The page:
Part three of this article examines the uses for portable proportioners.

Unlike wall-mounted units, portable proportioners do not require installation or ongoing maintenance. They also require little to no training: The user simply connects the chemical container or handheld unit to a water source, adjusts the control knob to low flow for bottles or high flow for buckets and autoscrubbers, and squeezes the trigger. Backflow prevention is standard on all systems to ensure that the chemical does not flow back into the water supply.

Some portable dispensers are equipped with a nozzle that foams the cleaning product for direct application to the surface in need of cleaning.

“This device is really handy in health clubs where they have large showers with multiple showerheads,” says Smith. “You can go in and easily foam down the entire shower area, then scrub it and rinse it thoroughly.”

Some manufacturers make portable, self-contained foamers and sprayers meant for cleaning and sanitizing. The two products are frequently used for lockers rooms and restrooms, but they can also be used outside to clean building exteriors, walkways, Dumpsters and more, says Sizonen.

For customers that require higher pressure to attack stubborn dirt or to get the job done more quickly, there are even battery-powered mobile cleaning machines that house and proportion several concentrated chemicals for cleaning and disinfecting sinks, showers, urinals, counters and floors, says Sizonen. To switch from one cleaning product to another, the user simply turns a dial and pulls the trigger sprayer, at which point the cleaning product is properly diluted via a metering tip inside the appropriate chemical container.

“You can wheel this into a restroom and take care of all your cleaning needs,” says Sizonen. “You have your squeegee, scrub brush and hose on board, and you also have an 8-gallon water tank and a 100-psi pressurized gun with a trigger sprayer. This controls your chemical consumption so you don’t have to worry about customers guessing how much to mix or taking a bucket of water and slopping it on the wall.”

In fact, managing chemical usage is a big selling point for jan/san distributors.

“The word is control,” says Sortino. “Portable systems help you control what’s going on in your building when you’re not there.”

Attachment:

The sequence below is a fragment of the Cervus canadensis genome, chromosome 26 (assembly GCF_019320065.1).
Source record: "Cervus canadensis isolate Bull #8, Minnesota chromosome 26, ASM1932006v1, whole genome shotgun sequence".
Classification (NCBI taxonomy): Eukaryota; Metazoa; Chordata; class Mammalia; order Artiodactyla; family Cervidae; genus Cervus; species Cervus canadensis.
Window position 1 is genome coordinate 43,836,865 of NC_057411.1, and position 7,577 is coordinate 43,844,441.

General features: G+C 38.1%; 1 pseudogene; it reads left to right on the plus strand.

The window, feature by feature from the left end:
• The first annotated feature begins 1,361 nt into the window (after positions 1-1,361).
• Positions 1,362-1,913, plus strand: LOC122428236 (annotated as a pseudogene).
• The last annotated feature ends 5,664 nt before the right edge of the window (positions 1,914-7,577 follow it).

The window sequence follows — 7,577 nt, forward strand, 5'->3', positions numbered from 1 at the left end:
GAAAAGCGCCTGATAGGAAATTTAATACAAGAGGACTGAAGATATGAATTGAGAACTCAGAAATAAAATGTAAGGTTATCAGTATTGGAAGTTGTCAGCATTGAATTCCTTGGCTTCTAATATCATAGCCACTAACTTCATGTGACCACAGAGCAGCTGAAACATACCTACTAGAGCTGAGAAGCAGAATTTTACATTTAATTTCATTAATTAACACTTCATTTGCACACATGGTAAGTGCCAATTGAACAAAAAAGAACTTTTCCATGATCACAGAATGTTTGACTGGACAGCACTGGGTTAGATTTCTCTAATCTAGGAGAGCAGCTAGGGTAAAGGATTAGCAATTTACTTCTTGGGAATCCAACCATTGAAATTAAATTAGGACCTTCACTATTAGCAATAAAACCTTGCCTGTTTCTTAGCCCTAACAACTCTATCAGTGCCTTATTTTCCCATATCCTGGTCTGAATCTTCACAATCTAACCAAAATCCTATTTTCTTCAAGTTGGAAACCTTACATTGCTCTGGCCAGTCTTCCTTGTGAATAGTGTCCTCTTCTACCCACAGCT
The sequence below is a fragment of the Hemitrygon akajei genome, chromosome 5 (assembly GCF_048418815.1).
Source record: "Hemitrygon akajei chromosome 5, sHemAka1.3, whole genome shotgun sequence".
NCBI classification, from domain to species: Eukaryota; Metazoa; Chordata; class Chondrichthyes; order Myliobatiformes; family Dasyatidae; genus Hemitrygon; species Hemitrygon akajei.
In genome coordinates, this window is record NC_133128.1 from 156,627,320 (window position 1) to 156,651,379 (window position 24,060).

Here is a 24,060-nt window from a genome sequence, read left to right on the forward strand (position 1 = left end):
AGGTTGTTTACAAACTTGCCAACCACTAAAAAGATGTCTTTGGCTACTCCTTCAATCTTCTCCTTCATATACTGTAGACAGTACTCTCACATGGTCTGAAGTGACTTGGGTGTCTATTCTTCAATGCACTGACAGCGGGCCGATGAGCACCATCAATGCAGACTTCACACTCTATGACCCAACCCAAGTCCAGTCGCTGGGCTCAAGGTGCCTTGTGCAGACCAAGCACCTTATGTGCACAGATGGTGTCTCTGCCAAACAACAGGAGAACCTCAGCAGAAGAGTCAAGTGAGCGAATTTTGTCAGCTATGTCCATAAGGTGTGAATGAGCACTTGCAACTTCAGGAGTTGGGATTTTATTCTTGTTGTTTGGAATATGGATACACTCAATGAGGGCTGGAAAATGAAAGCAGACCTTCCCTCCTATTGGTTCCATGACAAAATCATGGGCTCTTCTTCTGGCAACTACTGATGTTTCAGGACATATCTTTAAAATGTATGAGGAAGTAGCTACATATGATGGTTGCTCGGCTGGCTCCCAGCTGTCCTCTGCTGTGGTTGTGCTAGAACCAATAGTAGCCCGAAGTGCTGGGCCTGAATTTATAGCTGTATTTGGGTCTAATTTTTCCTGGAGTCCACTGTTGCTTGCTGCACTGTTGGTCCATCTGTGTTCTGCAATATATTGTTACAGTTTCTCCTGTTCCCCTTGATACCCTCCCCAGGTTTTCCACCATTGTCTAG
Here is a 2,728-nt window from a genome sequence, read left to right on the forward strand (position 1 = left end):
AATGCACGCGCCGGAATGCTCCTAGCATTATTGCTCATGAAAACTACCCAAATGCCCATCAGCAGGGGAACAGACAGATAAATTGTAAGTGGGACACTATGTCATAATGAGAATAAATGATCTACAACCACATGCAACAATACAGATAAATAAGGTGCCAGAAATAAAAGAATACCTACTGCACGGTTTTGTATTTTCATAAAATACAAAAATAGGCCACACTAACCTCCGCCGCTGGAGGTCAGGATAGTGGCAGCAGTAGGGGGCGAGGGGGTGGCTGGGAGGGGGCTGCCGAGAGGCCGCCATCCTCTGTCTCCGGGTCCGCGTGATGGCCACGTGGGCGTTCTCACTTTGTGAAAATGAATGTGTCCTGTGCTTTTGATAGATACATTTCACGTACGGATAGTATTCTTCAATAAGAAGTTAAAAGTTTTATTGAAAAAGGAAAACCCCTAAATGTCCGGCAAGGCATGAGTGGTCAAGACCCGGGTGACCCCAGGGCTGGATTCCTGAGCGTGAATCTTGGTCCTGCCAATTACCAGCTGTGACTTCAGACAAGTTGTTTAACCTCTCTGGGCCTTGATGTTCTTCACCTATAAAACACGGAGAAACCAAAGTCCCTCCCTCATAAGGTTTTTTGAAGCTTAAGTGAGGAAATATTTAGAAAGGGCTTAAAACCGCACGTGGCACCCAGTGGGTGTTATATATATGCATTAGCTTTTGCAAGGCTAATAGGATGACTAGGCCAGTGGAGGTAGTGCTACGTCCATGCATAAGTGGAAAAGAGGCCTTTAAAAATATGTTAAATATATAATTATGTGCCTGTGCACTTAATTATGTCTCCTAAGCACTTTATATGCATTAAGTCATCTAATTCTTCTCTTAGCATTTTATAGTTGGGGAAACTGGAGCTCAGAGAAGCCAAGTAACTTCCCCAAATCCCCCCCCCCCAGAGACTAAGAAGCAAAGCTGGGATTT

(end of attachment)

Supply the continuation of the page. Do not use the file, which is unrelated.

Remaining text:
According to Sortino, portable systems are also cost-effective, because they reduce the waste that occurs when manually mixing chemicals. They also reduce the amount of plastic going into the landfill. One container of concentrate can make 20 gallons of cleaner, potentially replacing 80 1-quart bottles of ready-to-use product.

Despite its multitude of benefits, portable dispensers are not suitable for every cleaning situation.

“One of the drawbacks of these systems is you have to have a water source, and you have to have adequate water pressure,” says Sortino. “When customers have problems with these proportioning systems, a lot of times it’s because there’s not enough water pressure.”

Portable proportioners can also be more easily damaged than wall-mounted units.

“The biggest issue we run into with mobile units is they get dropped or squished on a janitor’s cart,” says Martini.

Yet the advantages of portable proportioners far outweigh the disadvantages. And although wall-mounted units are still distributors’ best sellers, they’re seeing a growing interest in mobile dispensers, particularly when sold in conjunction with wall-mounted units. Chemical cartridges for wall-mounted and portable proportioning systems are often interchangeable, giving the customer greater flexibility.

No doubt wall-mounted dispensers have a place in the majority of customers’ businesses, but portable proportioners can fill in the gaps, freeing custodians from a central location or replacing wall-mounted proportioners in facilities that lack adequate space. Regardless which proportioning systems customers choose — wall-mounted units, portable proportioners or a combination of both — they can rest assured that their cleaning products are accurately diluted.

Kassandra Kania is a freelance writer based in Charlotte, North Carolina. She is a frequent contributor to Sanitary Maintenance.